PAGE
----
The group campaigned against the use of Ritalin for the treatment of attention-deficit hyperactivity disorder, a disorder which the organization dismisses as nonexistent. The campaign was part of the Ritalin class action lawsuits against Novartis (the manufacturer of Ritalin), CHADD, and the American Psychiatric Association (APA); all five lawsuits were dismissed in 2002.
In 2003, the CCHR presented a report with the title "The Silent Death of America's Children" to the New Freedom Commission on Mental Health, with case histories of several dozen under-aged psychiatric patients who had died as a result of psychotropic drug treatment and restraint measures in the 1990s and early 2000s.
In 2004, the CCHR sponsored a bill requiring doctors to provide patients with information about a medication's side effects before prescribing any psychotropic drugs, while also mandating a legal guardian's signature. Opponents of the bill argued that these additional procedures might discriminate against mentally-ill patients while delaying treatment. The bill attracted widespread disagreement from the medical establishment, including the Massachusetts Department of Mental Health, who opposed it on the grounds that it compromised informed consent. The Massachusetts Psychiatric Society also opposed the bill, believing that it would interfere with the doctor-patient relationship.
On October 5, 2006, National Mental Health Screening Day, the CCHR picketed outside of Riverside Community Care in Wakefield, Massachusetts, holding a protest rally against mental health screening. According to journalist Gary Band in the Wakefield Observer, "The protest fell somewhat flat because Riverside has not conducted these screenings since 2001."
"Psychiatry: An Industry of Death" museum
In December 2005, CCHR opened the "Psychiatry: An Industry of Death" Museum on Sunset Boulevard in Hollywood, California. The museum has displays alleging psychiatry's long-standing "master plan" for world domination, Adolf Hitler's central role in the plan, and in the words of reporter Andrew Gumbel, "a display holding psychiatry to blame for the deaths of Ernest Hemingway, Del Shannon, Billie Holiday, and Kurt Cobain..."
Chelmsford Hospital and DST
From 1988 to 1990 the Australian government held the Chelmsford royal commission inquiry into Deep Sleep Therapy (DST) following a campaign by newspapers. For a decade prior, the CCHR had been pushing for an investigation of the Chelmsford Private Hospital in New South Wales, and its head, Dr. Harry Bailey, who had been practicing DST from 1963 to 1979.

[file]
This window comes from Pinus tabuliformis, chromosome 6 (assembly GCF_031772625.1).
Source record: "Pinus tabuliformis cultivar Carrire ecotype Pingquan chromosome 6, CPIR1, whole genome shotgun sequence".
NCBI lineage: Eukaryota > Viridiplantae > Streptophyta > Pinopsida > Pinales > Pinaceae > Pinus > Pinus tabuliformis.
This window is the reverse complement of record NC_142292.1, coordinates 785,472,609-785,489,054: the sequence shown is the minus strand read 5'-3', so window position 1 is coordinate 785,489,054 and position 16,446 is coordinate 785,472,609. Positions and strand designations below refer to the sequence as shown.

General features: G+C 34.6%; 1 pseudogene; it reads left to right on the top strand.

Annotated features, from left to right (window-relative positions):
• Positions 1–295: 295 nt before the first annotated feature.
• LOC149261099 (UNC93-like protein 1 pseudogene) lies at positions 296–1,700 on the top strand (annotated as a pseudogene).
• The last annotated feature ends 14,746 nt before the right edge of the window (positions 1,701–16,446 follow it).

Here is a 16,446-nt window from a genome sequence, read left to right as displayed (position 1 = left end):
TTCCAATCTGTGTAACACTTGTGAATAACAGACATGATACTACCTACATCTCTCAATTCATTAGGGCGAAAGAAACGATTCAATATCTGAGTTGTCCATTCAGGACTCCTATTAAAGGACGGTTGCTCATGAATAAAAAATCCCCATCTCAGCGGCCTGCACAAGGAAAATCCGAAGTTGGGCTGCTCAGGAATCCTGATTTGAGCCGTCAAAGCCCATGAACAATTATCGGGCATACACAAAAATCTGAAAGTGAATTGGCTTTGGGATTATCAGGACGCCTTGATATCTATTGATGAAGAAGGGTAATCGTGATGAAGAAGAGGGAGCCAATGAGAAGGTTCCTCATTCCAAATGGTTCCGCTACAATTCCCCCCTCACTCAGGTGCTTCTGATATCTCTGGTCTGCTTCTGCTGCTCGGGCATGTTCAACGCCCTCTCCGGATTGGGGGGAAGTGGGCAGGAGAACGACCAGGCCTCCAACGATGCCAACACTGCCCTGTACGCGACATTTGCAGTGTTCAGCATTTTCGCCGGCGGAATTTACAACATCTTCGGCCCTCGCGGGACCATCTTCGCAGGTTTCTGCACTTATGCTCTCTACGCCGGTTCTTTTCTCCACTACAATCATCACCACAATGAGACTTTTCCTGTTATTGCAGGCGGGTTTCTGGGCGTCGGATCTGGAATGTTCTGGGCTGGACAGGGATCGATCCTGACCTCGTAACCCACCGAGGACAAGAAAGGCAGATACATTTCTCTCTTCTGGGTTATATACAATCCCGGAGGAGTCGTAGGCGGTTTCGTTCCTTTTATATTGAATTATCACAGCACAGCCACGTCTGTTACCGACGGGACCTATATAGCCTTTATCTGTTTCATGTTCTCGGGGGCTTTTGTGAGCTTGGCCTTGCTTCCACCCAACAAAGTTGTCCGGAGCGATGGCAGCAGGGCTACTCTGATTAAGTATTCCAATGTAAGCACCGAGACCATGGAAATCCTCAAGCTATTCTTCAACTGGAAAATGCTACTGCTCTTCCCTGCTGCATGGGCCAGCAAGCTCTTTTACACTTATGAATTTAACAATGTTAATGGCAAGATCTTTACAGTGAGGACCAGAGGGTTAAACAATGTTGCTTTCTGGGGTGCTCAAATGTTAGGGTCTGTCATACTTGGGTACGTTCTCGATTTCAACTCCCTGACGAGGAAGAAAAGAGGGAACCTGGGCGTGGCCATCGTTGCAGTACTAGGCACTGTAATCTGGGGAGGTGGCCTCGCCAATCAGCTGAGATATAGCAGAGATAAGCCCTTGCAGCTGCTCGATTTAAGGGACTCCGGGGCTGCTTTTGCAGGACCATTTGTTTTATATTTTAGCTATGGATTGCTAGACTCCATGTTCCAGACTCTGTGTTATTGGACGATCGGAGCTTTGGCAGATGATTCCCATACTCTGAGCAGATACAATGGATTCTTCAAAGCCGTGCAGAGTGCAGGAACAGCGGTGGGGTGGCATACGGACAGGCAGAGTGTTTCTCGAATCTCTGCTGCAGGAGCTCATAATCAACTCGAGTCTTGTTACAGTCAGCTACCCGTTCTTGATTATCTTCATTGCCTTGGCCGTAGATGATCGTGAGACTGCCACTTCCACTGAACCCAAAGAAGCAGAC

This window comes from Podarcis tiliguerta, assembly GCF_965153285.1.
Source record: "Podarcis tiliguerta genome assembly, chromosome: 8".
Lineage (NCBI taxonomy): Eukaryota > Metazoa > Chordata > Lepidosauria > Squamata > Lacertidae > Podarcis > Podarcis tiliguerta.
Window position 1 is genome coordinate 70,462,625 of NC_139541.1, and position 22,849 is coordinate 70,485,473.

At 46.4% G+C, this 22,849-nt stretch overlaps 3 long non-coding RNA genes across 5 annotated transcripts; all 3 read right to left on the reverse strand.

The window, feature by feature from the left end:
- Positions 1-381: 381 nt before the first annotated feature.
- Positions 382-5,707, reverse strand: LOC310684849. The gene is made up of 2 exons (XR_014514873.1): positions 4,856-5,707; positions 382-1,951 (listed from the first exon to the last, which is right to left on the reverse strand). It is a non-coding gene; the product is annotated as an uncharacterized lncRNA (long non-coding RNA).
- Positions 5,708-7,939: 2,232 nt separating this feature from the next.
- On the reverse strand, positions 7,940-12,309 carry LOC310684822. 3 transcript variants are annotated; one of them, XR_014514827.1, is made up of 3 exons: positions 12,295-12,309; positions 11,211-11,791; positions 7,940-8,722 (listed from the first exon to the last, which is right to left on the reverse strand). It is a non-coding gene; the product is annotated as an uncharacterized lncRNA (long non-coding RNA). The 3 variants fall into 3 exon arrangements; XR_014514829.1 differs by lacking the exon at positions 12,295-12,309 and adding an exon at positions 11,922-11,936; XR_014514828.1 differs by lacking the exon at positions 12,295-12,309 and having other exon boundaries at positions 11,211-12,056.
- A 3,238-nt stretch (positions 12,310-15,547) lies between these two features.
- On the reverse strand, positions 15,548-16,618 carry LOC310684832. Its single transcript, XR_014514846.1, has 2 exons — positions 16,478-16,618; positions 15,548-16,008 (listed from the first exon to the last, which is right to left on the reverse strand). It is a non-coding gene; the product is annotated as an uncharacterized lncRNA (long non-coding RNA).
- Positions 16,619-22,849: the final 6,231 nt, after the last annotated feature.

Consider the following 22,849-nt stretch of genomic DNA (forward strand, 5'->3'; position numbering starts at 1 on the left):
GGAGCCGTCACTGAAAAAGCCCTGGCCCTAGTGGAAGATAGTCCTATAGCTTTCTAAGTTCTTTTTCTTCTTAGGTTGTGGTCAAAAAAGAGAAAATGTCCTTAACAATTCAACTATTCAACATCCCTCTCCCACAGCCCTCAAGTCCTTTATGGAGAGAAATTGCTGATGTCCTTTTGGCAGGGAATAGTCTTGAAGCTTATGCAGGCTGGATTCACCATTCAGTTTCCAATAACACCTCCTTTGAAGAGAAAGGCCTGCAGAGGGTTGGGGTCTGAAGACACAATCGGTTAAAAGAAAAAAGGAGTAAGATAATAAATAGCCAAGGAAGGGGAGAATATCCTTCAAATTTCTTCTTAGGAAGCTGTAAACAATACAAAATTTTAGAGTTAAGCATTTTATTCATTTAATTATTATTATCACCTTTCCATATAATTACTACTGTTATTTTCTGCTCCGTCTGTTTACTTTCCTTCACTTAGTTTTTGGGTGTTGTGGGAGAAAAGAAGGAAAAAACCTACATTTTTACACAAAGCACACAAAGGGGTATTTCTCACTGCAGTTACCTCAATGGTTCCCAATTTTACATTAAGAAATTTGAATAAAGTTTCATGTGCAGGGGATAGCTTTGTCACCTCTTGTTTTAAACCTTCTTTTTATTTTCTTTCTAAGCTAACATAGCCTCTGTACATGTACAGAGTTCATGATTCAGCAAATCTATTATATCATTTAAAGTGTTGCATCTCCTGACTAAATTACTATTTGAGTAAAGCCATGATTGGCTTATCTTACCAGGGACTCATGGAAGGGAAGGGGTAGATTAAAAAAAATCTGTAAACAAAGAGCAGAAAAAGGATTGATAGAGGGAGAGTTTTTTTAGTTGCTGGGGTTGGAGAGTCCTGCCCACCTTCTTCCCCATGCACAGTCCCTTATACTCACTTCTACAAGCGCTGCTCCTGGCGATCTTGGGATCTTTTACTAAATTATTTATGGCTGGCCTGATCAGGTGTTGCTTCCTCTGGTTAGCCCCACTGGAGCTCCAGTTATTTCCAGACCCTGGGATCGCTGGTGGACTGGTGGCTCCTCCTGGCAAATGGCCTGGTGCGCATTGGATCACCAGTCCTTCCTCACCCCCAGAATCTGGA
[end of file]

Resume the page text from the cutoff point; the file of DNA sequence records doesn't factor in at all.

Dr. Bailey himself stepped down in 1979 due to the CCHR's protest campaign, and committed suicide by drug overdose in 1985, despite having been cleared of responsibility in the death of a patient, following a media siege. His suicide note read, in part: "Let it be known that the Scientologists and the forces of madness have won."
Relationship with Scientology
The organization is sponsored by the Church of Scientology In 1993, the US Internal Revenue Service granted CCHR tax exemption as part of an agreement with the Church of Scientology International and Religious Technology Center (RTC) under which the RTC took responsibility for CCHR's tax liabilities.
CCHR's relationship with the Church of Scientology is mediated through the church's Office of Special Affairs (OSA). Critics of Scientology have charged that CCHR is merely a front group for the church and have pointed to internal church documents that appear to describe CCHR's campaigns as a means of extending the influence of the Church of Scientology. Until recent years, a number of CCHR offices were listed at Church of Scientology Org locations.
In 1988, the CCHR claimed that Professor Sir Martin Roth of Newcastle University had used LSD in tests on mental patients in the 1960s. The statements were publicised in the Newcastle Times newspaper, which was ordered by an English court to pay "very substantial" libel damages to Roth after the court found that CCHR's claims were "highly defamatory" and "utterly false."
The group has implied that the September 11 attacks were influenced by psychiatrists. Hubbard claimed psychiatrists caused decline in the universe eons ago.
Jan Eastgate, President of the CCHR and winner of the Church of Scientology Freedom Medal for her work on human rights, has been implicated in covering up the sexual abuse of an 11-year-old girl in the Australian branch of the church. Eastgate was head of the Australian CCHR at the time and the girl was abused by her Scientologist stepfather between the ages of 8 and 11 years. Eastgate has denied the allegations, labelling them "egregiously false". Eastgate was arrested by New South Wales Police on the 30th of March 2011 on charges of perverting the course of justice. She was released on conditional bail.